Music, Pleasure, and Meaning: The Hedonic and Eudaimonic Motivations for Music (HEMM) Scale

Merrick Powell*, Kirk N. Olsen, William Forde Thompson

*Corresponding author for this work

Research output: Contribution to journalArticleResearchpeer-review

2 Citations (Scopus)
40 Downloads (Pure)


Many people listen to music that conveys challenging emotions such as sadness and anger, despite the commonly assumed purpose of media being to elicit pleasure. We propose that eudaimonic motivation, the desire to engage with aesthetic experiences to be challenged and facilitate meaningful experiences, can explain why people listen to music containing such emotions. However, it is unknown whether music containing violent themes can facilitate such meaningful experiences. In this investigation, three studies were conducted to determine the implications of eudaimonic and hedonic (pleasure-seeking) motivations for fans of music with violent themes. In Study 1, we developed and tested a new scale and showed that fans exhibit high levels of both types of motivation. Study 2 further validated the new scale and provided evidence that the two types of motivations are associated with different affective outcomes. Study 3 revealed that fans of violently themed music exhibited higher levels of eudaimonic motivation and lower levels of hedonic motivation than fans of non-violently themed music. Taken together, the findings support the notion that fans of music with violent themes are driven to engage with this music to be challenged and to pursue meaning, as well as to experience pleasure. Implications for fans’ well-being and future applications of the new measure are discussed.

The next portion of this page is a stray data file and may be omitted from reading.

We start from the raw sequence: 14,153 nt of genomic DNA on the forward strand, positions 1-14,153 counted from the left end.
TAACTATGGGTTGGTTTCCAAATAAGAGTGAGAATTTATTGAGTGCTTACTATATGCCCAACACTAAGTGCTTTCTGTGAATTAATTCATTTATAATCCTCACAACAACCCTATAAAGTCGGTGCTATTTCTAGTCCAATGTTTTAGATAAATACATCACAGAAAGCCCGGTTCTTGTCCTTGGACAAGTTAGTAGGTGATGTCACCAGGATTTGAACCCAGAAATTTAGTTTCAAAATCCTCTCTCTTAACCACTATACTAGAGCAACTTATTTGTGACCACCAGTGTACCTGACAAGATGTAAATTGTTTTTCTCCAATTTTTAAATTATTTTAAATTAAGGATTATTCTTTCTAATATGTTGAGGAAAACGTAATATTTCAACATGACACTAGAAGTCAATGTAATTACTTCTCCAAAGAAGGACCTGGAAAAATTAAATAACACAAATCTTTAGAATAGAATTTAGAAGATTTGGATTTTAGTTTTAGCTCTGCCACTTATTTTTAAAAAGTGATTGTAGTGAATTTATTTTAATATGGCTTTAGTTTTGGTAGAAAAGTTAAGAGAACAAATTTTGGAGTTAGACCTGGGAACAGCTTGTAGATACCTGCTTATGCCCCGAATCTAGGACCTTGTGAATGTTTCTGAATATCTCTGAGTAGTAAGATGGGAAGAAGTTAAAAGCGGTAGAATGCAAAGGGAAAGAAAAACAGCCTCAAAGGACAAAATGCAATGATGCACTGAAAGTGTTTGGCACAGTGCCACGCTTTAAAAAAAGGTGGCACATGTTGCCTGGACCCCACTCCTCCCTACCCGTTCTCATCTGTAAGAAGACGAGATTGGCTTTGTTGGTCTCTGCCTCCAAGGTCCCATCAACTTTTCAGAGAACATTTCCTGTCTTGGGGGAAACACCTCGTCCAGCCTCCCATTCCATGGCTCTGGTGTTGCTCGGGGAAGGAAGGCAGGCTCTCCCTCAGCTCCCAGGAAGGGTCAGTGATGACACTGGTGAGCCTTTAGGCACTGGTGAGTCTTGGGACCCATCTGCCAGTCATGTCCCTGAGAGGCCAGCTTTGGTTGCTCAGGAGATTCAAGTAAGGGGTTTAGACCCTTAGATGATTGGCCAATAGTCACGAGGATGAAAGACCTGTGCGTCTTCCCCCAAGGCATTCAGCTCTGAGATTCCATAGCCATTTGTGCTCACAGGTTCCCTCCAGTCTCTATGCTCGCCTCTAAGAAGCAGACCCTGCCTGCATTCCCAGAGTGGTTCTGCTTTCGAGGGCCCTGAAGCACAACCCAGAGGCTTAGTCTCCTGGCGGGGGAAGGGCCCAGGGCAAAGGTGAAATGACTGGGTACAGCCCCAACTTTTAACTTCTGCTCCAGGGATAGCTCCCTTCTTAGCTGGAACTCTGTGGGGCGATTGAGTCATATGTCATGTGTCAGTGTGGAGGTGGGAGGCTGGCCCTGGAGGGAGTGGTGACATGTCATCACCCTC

Original languageEnglish
Article number5157
Pages (from-to)1-19
Number of pages19
JournalInternational Journal of Environmental Research and Public Health
Issue number6
Publication statusPublished - 15 Mar 2023


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